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'Isis Threaten Sylvania': A Response to the Censored Work By Mimsy

March 2, 2016

 

 Illustration by Tennessee Williams

 

On the 10th December, 1945 the United Nations granted a generation of people ‘the highest aspiration of the common people…Freedom of speech and belief’, under the Universal Deceleration of Human Rights. British citizens, born into a democratic, liberal country take full advantage of these rights.

 

In late September, London SW1, a satirical work of art by the female artist, Mimsy, was banned from the ironically named Passion for Freedom exhibition at the Mall Galleries. The police stated that the image contained ‘inflammatory content’ and threatened a fine of £36,000 to the gallery if they chose to continue displaying the work.

 

The censored work, Isis Threaten Sylvania is a series of seven satirical light box scenes featuring the children’s toys Sylvania Families. Within the boxes are groups of unassuming mice, bunnies, hedgehogs and squirrels who are performing everyday activities; attending school, visiting the beach and attending gay pride. However, the creatures are disrupted by the heavily weaponed ‘ISIS’ animals.

 

In one still, ISIS on the Sylvanian Evening News a group of innocent looking bunnies watch a panda bear being executed by an Islamic State terrorist on the television whilst having their tea. The surreal juxtaposition created between the violent nature of the crime on television and the laid back family home is more of a Satirical statement on the West than a critique of ISIS. The lack of involvement and expressionless faces of the toys conjures up ideas of the West turning a blind eye to the atrocities in the Islamic State.

 

In terms of the art world, what Mimsy is attempting to achieve is nothing new.  Sociopolitical art typically receives criticism for opposing set values and then later receiving praise for pushing boundaries in a manner so common that it borderlines on routine. Therefore, the banning of ‘MICE-IS’ is simply a contemporary example of the ongoing struggle between oppression and freedom or, in some cases, the ongoing struggle between safety and freedom.

 

But is this an over reaction? Fluffy toy animals dressed in aprons are hardly a threat to our society. Both the press and the public were very keen to undermine the police’s decision. The Guardian described the suppression as ‘absurd and sinister’, and went on to state,’To let fear of bigots and maniacs rule our art galleries is a betrayal of the civilization we claim to uphold’. Users on social media outlets were also quick to question the situation, ‘@IBrasso: Westminster police are a bit dim’, was typical of the response on twitter. jihadwatch.org similarly mocked the police’s decision asking if, ‘Sharia blasphemy laws [were] worth submitting to, for the sake of a few more moments of peace?’ and quite chillingly concluded that, ‘the UK is finished as a free society’. But as we know, visual culture is hugely influential and can indeed be ‘inflammatory’. We need only look back to January this year where eleven people were massacred due to being associated with the Charlie Hebdo magazine in Paris.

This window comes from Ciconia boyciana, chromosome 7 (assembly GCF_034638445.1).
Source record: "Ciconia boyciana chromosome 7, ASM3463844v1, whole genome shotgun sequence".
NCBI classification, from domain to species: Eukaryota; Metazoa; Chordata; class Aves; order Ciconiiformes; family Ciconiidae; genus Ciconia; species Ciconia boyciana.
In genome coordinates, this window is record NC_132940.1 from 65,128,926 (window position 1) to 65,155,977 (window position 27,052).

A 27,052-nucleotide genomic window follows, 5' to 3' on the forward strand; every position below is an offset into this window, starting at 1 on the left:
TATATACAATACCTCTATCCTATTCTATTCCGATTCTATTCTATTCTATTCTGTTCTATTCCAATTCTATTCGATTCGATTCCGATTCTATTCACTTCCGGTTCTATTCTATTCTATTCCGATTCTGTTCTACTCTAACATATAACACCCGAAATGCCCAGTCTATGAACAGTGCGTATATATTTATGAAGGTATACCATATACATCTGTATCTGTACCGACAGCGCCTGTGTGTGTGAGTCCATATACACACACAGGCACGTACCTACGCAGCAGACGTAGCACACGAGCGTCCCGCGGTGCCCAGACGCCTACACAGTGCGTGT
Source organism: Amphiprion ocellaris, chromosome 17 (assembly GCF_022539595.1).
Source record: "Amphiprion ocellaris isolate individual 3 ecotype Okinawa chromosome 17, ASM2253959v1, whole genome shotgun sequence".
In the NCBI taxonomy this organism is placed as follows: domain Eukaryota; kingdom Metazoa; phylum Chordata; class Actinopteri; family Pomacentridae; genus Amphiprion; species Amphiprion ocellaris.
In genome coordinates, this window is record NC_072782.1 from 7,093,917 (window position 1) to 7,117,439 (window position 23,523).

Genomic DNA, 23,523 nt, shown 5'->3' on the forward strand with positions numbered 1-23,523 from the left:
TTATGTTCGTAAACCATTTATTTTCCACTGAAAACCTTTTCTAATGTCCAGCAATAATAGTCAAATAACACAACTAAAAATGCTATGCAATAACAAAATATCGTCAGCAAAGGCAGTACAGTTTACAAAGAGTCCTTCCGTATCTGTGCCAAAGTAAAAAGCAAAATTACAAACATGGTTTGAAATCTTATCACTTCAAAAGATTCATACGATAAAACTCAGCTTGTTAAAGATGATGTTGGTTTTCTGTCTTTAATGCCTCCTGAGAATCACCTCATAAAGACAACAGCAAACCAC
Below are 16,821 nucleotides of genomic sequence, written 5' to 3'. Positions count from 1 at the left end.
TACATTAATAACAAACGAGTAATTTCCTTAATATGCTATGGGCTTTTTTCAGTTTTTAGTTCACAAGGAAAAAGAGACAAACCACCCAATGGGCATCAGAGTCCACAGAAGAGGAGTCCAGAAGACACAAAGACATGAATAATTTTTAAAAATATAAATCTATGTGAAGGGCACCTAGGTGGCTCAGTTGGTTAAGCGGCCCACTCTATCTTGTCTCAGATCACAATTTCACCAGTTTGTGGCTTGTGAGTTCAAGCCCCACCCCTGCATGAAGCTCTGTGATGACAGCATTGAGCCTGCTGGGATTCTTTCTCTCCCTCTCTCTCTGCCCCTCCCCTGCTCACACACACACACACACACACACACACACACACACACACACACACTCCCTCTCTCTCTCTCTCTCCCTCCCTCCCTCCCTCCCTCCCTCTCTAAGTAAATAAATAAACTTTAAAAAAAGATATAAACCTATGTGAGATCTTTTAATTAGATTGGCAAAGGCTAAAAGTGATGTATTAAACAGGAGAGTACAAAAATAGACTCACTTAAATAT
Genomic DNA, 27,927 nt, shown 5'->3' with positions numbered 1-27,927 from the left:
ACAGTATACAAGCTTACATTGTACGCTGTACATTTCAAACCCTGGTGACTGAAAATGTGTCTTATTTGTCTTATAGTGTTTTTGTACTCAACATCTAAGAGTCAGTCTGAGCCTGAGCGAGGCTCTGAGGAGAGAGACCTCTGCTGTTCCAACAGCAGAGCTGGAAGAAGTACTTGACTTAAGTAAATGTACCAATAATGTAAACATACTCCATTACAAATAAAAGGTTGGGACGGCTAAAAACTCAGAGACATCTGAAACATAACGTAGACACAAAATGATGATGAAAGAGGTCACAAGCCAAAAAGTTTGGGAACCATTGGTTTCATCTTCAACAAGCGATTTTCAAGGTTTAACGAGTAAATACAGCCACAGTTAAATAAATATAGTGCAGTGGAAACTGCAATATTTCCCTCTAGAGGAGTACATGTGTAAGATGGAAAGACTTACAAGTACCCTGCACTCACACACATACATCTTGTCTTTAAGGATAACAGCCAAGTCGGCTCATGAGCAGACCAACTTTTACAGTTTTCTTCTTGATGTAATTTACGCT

I personally sympathize with the metropolitan police who were obviously too concerned with protecting the visitors of the gallery from potentially violent reactions to the work than freedom of speech. It’s a question of action versus ideals, attainable protection versus immeasurable social development. Which should triumph? 

 

Clearly, there HAS to be limits to freedom and tolerance. In the words of Shami Chakrabarti, ‘Absolute liberty for the lion is tyranny for the lamb.’ In this sense, the police have a right, as well as an obligation to protect. However, it is questionable how applicable this is to the artwork. In advocating the removal of Mimsy's work, we are accepting the concept that she takes the role of the lion and Isis the lamb. It is common understanding that freedom of expression should only be withdrawn in order to prevent harm to others. The light boxes and their innocent toy contents would certainly have never been directly responsible for any harm. It is not the art we are afraid of but the retaliation. 'If an artist can’t show art on the grounds that it might provoke terror, the terrorists have plainly won’ -Jonathon Jones.

 

Although balance of expression and protection are crucial in the concept of Liberalism, brushing political issues under the bed will achieve nothing but create a large elephant in the room. In a similar way that shopkeepers put up xenophobic signs during the 1950s and 1960s the Mall gallery is putting up their own sign ‘No Isis jokes’.

 

So no, I do not think that Mimsy’s MICE-IS should have been banned. It conveys the British police as cowards. Yet in doing so, it raised Mimsy’s work from the status of political art confined to the Islamic State conflict to an art acting as a martyr for wider ongoing issues around freedom of speech. Although Mimsy’s art was banned from the Passion for Freedom exhibition in return it achieved greater recognition and reactions. After all, isn’t the point of political art to provoke?

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